Vikander does a great job as Croft and expertly portrays her as someone who is both confident in her abilities while also still unsure of herself. Unfortunately, the COVID-19 pandemic halted plans to start production on a sequel and the studio eventually lost the rights, ending this promising new franchise before it could really get going.
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The Last of Us
The Last of Us series had a relatively easy job. The game it’s based on is both hugely popular and very cinematic. While some viewers have criticized the show for sometimes just recreating scenes from the games, the show has still received mostly positive reviews. Fortunately, it also adds its own take on the game’s story when necessary, making it more than just a live-action version of the game’s cut scenes.
Like the game, the series tells the story of a man named Joel (international treasure and Internet daddy Pedro Pascal), who must help navigate a young girl named Ellie (Bella Ramsey) through a world devastated by a fungal infection that turns its victims into monsters. The stakes are high and the emotions match them, especially in a particularly stunning turn from Nick Offerman as Bill and Murray Bartlett as Frank in Season 1, Episode 3, “A Long Long Time.”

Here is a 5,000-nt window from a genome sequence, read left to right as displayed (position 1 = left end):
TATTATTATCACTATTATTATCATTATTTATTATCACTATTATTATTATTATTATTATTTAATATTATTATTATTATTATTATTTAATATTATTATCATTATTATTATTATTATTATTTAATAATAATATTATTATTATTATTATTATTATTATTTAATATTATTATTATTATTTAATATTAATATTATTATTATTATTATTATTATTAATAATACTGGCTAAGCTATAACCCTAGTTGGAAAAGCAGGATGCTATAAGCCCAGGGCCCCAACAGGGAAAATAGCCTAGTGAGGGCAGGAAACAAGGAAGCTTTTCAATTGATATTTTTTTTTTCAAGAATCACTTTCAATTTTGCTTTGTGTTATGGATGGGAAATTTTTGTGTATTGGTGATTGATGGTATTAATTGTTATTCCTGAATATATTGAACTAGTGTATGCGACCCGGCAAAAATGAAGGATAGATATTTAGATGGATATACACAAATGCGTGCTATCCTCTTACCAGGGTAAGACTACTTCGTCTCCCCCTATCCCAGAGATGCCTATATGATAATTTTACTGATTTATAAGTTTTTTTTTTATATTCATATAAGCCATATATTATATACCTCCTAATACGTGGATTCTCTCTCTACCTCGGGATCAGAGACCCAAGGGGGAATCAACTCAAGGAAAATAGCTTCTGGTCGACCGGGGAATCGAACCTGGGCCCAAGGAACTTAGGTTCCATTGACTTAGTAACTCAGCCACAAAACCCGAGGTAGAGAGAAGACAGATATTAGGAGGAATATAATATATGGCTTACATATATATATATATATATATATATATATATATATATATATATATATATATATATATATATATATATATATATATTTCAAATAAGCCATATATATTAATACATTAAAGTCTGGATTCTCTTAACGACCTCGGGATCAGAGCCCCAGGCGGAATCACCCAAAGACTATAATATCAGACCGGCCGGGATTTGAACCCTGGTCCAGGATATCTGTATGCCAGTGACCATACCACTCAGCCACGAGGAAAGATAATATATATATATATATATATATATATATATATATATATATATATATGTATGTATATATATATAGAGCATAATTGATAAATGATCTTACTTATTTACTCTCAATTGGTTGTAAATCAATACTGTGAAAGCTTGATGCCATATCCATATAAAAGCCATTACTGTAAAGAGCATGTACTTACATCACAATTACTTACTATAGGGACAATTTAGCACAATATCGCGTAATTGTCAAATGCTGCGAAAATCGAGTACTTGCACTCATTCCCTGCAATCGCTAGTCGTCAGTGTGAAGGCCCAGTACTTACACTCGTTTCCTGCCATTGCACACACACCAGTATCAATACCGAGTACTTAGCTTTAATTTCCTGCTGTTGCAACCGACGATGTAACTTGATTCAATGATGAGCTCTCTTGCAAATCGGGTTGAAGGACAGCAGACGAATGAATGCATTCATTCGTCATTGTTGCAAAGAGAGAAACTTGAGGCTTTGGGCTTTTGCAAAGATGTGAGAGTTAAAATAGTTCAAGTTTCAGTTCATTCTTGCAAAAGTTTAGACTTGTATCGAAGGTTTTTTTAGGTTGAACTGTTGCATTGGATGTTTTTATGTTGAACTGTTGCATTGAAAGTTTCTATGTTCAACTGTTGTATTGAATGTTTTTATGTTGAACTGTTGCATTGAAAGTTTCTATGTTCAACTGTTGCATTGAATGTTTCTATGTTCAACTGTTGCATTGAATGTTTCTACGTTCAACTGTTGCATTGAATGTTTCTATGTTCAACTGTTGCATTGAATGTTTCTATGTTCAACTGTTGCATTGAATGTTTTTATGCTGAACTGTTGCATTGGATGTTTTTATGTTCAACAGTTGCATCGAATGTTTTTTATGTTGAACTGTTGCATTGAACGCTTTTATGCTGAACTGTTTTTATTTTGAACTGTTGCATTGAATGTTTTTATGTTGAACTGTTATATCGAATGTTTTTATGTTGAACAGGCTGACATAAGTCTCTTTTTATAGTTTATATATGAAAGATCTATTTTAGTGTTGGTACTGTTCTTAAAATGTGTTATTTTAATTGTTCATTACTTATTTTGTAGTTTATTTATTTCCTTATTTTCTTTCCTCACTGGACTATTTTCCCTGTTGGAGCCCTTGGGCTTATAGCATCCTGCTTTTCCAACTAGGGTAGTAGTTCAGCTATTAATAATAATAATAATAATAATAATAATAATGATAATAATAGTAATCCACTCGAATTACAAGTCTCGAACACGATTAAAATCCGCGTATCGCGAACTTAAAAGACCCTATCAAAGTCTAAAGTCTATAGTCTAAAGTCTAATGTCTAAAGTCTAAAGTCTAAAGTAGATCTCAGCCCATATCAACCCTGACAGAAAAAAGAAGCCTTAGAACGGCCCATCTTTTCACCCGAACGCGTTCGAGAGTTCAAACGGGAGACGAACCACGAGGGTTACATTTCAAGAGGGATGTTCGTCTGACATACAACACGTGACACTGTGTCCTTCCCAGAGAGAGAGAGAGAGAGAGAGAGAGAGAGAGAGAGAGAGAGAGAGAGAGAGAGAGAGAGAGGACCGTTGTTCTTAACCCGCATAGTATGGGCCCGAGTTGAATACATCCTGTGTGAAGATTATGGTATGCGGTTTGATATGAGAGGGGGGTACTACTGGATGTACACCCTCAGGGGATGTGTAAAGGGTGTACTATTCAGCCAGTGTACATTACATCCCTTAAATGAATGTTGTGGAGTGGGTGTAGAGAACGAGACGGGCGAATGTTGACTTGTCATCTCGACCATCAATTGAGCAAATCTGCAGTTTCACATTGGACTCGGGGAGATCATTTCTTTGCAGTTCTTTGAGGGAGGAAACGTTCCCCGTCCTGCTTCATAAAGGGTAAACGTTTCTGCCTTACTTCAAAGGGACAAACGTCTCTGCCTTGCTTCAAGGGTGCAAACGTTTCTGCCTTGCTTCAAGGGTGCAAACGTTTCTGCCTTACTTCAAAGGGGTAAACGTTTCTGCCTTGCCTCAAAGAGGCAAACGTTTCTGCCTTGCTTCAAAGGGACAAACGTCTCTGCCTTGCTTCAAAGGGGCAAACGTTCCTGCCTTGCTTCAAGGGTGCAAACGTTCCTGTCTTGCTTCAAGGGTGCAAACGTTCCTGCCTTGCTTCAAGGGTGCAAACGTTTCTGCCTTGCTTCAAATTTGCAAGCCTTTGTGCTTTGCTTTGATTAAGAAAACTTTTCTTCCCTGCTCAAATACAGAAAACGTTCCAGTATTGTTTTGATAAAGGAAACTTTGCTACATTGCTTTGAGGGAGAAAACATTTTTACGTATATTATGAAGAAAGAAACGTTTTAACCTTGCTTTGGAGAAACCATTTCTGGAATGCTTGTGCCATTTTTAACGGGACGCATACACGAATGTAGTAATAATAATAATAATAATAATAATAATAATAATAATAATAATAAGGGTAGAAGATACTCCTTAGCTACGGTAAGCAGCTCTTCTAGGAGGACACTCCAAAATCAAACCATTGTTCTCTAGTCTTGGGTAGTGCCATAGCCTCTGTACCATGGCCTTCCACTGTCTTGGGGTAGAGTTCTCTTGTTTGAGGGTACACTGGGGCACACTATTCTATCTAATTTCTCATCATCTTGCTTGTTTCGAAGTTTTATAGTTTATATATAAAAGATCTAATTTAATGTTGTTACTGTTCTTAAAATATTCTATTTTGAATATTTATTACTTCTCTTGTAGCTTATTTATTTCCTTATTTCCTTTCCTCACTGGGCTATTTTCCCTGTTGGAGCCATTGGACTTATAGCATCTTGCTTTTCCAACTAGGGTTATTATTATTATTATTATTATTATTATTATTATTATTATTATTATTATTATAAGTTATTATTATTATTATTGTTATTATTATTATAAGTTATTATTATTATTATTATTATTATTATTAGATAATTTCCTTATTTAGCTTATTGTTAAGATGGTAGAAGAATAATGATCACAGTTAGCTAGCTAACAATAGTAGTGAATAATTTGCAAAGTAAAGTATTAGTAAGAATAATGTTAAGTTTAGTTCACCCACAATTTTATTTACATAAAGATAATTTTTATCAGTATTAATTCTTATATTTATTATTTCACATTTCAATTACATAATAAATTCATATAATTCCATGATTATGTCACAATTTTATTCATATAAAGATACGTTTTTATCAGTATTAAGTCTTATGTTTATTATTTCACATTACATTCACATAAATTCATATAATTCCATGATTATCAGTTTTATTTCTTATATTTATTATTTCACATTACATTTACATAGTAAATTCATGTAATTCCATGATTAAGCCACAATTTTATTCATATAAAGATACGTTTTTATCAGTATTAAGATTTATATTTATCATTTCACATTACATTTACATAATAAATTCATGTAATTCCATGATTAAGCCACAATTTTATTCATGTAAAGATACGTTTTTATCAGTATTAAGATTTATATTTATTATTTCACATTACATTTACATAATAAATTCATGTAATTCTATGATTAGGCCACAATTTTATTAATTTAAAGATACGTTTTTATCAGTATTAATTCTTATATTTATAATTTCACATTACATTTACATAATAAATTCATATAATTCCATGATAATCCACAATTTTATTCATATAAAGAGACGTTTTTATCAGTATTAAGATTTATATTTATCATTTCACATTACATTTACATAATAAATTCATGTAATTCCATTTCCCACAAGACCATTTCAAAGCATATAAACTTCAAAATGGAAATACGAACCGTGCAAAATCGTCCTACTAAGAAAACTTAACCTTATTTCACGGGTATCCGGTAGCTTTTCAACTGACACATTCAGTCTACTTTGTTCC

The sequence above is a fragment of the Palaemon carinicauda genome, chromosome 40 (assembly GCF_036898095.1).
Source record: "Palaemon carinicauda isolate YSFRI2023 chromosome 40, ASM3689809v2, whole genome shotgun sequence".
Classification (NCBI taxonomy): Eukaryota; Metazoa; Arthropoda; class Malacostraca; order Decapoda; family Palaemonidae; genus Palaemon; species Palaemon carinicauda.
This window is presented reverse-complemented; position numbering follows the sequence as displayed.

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Werewolves Within proves that a video game adaptation can make significant changes from the source material while staying true to the central conceit of the game.
In the game, players are tasked with figuring out which resident of a medieval town is a werewolf. The film version, however, takes place in the modern day and deals with a group of people sheltering from a snowstorm in a local hotel who begin to suspect that there might be a werewolf amongst them. While the film keeps the audience guessing as to whether there even is a monster, it maintains the mystery aspect of the game.
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Sonic the Hedgehog
Sometimes, it takes more than one shot to get things right. Sonic the Hedgehog will always be remembered as the movie that had to change the design of the main character after the massive backlash to the original trailer. Fortunately, the second attempt was much less visually horrifying.
The film is a solid representation of the character and while it never tries to be more than just a kids’ movie, it’s still a solid, fun film—and Jim Carrey looks like he’s having a great time as Dr. Robotnik.
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In Rampage, the player takes control of a monster and attempts to destroy a city while fighting or avoiding tanks, helicopters and gunfire. The game was popular in the arcade and on the original Nintendo back in the ’80s, but didn’t become a movie until 2018.
While the movie isn’t groundbreaking, it’s also a lot of fun. It takes the fairly simple concept of monsters attacking the city and then adds Dwayne “The Rock” Johnson as the main character attempting to save the city. Sometimes, the best thing to do is to keep things simple.